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Tuesday, October 2

Pride and Prejudice 1940

Yes the costumes are crappy, the plot is all wrong, Elizabeth is too old, Darcy too morose, and the ending has been rewritten, BUT THIS IS Pride & Prejudice. If you are a Jane fan, you should see this movie just because ...
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Movie Trivia: Actress Maureen O'Sullivan played Jane Bennett in this movie. This is one of the few instances in which the actress cast as Jane is prettier than the actress cast as Elizabeth. Maureen's other claims to fame are that she played a scantily clad Jane in Tarzan movies and in real life gave birth to Mia Farrow.

Laurence Olivier played Heathcliff in Wuthering Heights at the same time his future wife Vivien Leigh played Scarlett in "Gone With the Wind." A year later, he played two more romantic leads: Maxim de Winter in Rebecca and Mr. Darcy in Pride and Prejudice.


Hermione Granger said...

i do agree.the 1940 garson-olivier vers is still the best to was the closest vers to the then 1813 novel.i mean u compare 1940 to 1813 and 2005 to 1813?
i also think despite greer being too old,she had the poise and elegance tht was needed 4 lizzie bennet. darcy is not morose,he's just stuck up and dull at d start.i love him at d ending.i watched this movie close to 150 times...gosh..i memorized all d dialogue too!

Anonymous said...

I find it too glamorized in this one. I agree the costumes are quite wrong it seemed as if they brought some designers from the haute couture department. I thought the BBC 95' version is closest to Jane Austen's world and it looks more Regent too.

Juanita's Journal said...

I found nothing wrong with the costumes.

The 1940 version of “PRIDE AND PREJUDICE” is obviously set during the 1830s and were designed by Adrian and Gile Steele. They did a marvelous job. And there was no law that "P&P" had to be set during the Regency era.

Juanita's Journal said...

"PRIDE AND PREJUDICE" was written in the late 1790s. Jane Austen did a little tweaking with the plot before it was finally published in 1813.

Technically, it is a story of the 1790s. Which means that the Regency costumes of the 1980 and 1995 versions are just as erroneous as the 1830s costumes of the 1940 version.

Vic said...

Juanita, Film makers make their choices for many reasons and costumes are part of that equation. I frankly began liking movies more when they were filmed on location (away from studios) and used authentic backdrops and costumes. So, that is where I am coming from. I would rather watch Fellini's Romeo and Juliet than Baz Luhrmann's modern take on the classic. It's a personal preference. It's my blog.

Jane Austen did not do a little tweaking on Pride and Prejudice. It was much reduced in length when she changed First Impressions to P&P. She was a perfectionist, and when she finally revised the novel she was over 15 years older, had moved many times with her family in the quest for affordable housing, and had lost her father. She had rejected a proposal from Harris Bigg-Wither over a decade earlier and had become a confirmed spinster. One can safely speculate that this mature woman definitely made many changes to a novel that had been written by her younger, more naive self.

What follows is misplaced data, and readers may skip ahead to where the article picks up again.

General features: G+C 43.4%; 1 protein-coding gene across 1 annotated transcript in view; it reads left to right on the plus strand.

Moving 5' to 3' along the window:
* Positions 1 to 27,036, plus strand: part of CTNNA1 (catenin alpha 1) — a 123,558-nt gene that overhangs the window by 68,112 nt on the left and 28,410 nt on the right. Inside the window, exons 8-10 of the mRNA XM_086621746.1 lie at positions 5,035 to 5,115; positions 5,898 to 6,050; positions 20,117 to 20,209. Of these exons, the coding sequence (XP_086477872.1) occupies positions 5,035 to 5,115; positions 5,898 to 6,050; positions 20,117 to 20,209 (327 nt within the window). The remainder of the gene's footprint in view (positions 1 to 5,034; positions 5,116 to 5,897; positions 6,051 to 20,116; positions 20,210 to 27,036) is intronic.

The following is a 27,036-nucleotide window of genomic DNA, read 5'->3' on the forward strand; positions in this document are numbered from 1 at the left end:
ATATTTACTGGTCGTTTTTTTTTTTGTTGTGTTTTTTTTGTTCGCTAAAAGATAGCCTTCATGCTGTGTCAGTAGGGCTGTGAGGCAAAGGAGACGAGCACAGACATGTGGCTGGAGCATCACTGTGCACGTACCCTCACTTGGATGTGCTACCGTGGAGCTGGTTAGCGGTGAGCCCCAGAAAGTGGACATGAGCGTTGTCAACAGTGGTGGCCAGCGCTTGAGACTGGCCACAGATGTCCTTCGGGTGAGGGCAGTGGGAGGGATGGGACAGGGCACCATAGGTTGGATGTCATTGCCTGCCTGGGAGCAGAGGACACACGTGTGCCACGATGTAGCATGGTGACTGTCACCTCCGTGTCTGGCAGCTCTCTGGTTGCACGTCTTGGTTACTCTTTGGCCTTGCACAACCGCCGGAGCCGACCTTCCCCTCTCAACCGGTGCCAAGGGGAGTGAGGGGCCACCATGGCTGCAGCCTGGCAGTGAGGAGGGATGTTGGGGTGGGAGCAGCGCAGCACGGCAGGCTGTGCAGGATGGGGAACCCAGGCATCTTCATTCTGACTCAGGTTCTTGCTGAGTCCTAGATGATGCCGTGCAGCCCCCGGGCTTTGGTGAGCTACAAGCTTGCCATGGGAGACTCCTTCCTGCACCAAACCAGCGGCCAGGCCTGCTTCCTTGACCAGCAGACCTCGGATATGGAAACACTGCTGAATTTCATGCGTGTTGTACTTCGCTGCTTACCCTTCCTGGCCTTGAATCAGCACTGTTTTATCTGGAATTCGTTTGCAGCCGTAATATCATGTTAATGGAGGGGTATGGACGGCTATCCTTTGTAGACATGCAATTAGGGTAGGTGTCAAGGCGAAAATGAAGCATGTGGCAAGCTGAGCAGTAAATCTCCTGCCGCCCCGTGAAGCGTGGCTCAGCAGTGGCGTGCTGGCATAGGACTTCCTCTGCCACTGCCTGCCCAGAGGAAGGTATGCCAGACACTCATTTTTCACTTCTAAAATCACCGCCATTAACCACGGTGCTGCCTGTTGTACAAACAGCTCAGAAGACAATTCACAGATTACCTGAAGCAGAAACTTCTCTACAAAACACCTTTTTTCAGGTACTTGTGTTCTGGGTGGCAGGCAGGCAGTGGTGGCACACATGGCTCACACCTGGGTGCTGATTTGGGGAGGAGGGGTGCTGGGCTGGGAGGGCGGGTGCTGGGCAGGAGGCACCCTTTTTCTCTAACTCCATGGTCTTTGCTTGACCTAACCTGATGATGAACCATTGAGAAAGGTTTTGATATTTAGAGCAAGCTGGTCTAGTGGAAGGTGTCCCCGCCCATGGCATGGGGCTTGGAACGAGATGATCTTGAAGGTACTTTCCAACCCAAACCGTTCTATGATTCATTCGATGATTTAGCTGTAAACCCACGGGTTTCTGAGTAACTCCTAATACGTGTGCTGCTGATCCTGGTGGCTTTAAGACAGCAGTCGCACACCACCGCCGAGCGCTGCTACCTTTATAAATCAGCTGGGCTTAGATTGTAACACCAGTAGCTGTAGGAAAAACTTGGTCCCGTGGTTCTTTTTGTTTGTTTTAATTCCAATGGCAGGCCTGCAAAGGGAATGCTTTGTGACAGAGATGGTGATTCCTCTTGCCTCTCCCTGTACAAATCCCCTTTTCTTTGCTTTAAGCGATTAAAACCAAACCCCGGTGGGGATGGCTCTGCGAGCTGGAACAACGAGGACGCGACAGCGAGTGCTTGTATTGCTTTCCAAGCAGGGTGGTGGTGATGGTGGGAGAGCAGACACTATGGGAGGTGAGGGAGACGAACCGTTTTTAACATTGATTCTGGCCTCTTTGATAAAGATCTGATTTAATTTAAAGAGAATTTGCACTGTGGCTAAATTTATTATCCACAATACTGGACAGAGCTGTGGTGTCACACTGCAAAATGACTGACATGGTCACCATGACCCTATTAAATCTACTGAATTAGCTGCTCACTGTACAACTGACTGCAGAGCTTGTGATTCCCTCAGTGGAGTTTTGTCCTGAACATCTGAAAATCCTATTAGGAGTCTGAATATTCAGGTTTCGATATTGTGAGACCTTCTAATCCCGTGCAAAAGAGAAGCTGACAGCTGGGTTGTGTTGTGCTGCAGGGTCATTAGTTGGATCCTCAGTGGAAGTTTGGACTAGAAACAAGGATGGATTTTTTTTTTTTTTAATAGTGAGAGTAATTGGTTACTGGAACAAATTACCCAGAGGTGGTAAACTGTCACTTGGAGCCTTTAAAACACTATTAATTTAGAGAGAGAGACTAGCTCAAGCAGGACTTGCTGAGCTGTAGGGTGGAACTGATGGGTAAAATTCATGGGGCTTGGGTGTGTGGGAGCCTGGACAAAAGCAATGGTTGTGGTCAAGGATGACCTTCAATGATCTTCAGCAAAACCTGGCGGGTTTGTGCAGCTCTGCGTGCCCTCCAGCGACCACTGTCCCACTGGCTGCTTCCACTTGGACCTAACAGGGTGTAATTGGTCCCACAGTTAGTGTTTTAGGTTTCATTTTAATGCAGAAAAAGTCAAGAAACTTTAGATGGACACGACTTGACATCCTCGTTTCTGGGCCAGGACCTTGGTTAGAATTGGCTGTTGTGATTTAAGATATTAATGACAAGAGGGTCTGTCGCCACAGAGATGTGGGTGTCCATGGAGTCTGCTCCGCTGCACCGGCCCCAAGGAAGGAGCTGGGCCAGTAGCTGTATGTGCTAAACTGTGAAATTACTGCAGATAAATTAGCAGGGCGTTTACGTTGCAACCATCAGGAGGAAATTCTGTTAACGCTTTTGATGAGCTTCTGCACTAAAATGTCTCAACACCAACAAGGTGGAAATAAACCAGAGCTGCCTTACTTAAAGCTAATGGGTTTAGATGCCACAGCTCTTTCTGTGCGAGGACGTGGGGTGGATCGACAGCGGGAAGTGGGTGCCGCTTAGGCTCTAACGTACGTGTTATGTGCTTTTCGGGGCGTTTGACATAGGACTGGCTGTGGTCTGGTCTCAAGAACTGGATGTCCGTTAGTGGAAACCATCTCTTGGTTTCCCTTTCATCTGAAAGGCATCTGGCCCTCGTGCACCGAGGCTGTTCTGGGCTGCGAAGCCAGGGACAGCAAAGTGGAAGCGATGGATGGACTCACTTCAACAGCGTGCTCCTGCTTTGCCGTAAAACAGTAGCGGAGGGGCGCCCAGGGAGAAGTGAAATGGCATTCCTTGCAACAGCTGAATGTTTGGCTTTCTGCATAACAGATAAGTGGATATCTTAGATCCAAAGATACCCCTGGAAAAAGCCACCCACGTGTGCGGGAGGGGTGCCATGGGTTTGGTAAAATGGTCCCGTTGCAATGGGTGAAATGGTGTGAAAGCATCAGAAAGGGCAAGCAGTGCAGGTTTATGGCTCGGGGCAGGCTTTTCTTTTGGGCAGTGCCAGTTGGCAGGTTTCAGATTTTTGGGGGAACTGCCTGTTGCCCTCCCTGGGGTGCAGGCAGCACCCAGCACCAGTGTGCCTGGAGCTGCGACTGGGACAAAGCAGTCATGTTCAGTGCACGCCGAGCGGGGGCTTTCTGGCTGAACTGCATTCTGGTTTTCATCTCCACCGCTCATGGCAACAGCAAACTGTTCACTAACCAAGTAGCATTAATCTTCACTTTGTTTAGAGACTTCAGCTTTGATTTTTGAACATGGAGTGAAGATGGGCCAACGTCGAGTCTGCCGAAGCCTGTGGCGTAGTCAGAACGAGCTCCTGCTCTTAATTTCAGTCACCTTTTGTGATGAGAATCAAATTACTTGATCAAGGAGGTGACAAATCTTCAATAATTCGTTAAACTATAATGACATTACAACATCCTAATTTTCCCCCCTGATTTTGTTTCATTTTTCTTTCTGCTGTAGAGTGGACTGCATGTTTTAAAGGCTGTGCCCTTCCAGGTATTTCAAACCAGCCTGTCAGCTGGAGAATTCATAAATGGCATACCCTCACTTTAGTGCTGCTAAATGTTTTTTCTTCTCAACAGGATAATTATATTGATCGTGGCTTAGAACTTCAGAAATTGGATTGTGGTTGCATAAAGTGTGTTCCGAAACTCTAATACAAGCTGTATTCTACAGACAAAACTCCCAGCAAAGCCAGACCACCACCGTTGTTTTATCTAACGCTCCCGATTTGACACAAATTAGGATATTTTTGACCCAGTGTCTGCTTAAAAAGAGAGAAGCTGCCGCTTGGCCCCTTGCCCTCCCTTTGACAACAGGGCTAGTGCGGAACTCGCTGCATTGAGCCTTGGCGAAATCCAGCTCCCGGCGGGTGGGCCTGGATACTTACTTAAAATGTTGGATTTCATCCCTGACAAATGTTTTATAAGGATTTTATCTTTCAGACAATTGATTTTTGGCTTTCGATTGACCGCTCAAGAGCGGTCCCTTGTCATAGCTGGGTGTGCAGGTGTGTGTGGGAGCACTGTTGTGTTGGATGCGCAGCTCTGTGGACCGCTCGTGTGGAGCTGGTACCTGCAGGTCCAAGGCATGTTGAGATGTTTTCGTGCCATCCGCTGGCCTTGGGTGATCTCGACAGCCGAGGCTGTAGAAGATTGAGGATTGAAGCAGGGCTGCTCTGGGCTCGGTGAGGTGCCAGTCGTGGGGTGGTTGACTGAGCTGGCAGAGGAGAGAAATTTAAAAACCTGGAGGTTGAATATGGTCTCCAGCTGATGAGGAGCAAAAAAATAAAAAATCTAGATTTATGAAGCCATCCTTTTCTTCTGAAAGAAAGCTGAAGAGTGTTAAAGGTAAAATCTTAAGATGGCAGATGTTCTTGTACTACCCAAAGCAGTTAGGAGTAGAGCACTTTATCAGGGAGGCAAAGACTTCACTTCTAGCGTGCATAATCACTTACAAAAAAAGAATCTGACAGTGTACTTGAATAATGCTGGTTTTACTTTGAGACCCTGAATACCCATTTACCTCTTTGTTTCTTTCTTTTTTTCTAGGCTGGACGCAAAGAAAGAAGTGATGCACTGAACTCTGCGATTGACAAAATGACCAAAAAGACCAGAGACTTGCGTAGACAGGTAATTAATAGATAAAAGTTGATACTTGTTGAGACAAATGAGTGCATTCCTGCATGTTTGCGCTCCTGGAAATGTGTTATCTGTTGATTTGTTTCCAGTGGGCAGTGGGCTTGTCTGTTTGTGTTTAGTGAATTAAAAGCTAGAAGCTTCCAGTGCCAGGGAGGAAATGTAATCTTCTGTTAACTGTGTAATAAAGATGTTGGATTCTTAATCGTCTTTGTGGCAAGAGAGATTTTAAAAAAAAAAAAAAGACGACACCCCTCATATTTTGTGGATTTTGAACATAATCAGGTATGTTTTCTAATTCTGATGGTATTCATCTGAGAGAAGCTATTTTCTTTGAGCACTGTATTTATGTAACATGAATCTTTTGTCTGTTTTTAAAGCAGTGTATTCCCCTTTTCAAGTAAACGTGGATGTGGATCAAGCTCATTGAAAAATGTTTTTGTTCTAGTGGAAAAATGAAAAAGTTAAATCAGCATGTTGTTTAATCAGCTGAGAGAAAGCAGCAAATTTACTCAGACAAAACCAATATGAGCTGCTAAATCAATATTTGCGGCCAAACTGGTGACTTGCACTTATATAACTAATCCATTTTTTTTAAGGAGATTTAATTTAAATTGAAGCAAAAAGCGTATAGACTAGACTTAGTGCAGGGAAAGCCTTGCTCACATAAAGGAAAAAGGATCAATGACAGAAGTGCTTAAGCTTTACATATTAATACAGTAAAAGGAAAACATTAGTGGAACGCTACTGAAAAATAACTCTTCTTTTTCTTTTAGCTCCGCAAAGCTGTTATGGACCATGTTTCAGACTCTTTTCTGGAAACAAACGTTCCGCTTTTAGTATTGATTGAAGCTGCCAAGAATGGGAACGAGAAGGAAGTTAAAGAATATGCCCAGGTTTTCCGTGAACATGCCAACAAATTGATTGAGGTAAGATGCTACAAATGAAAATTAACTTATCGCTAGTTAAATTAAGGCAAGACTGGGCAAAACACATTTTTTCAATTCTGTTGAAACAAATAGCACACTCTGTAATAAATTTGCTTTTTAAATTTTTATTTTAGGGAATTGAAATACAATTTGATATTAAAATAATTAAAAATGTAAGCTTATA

Jane was a perfectionist. When Susan (renamed Northanger Abbey) languished on a publisher's shelves for 10 years before her brother Henry was able to purchase it back for Jane, she reworked the manuscript to update the information. So much time had passed and her contemporary novel seemed so old-fashioned, especially with its satiric view on the Gothic novels which had once been popular, that Jane had to update many passages. Alas, Jane was dissatisfied with her reworking of Susan and shelved the manuscript. Her family had the book published posthumously as Northanger Abbey.

What I am trying to get at is this: Jane would have updated information in Pride and Prejudice from First Impressions to reflect the years in which she rewrote her novel. This is evident in the home militia being stationed in Meryton and then moved to Brighton. Such maneuvers to the shores of Britain opposite France were common during the Napoleonic Wars.

Would she have approved of an 1830s wardrobe being imposed on a novel that was published in 1813 during a time of warfare? I doubt it. (I do agree that the costumes mimic the 1830s, as I have had occasion to study those clothes and change my mind.)

Had the film makers chosen costumes from the late 1790s, they would have achieved the billowing effect that actress Maureen O'Hara spoke about in regard to the costumer's decision to reject the slim columnar Regency silhouette in favor of a romantic dress with sweeping skirts and multiple petticoats.

Yes, Jane wrote the first iteration of First Impressions in the late 1790s (by 1797, her father had proposed the book to a publisher), but she was a realist and a perfectionist. I think she would not have approved of the fashion changes, although, being a practical person, she would have realized that once a film studio purchased the rights to film your book, an author has very little say over creative decisions.

Along a similar vein, the costumes in Northanger Abbey 1987 are designed to resemble clothing in the late 18th century. The actresses in the 2007 version of Northanger Abbey wear clothes from the early 19th century. One film chose to depict a time when Jane wrote the first version of Susan, the other film chose costumes set in the early Regency era, when Jane revised her novel and then set it aside.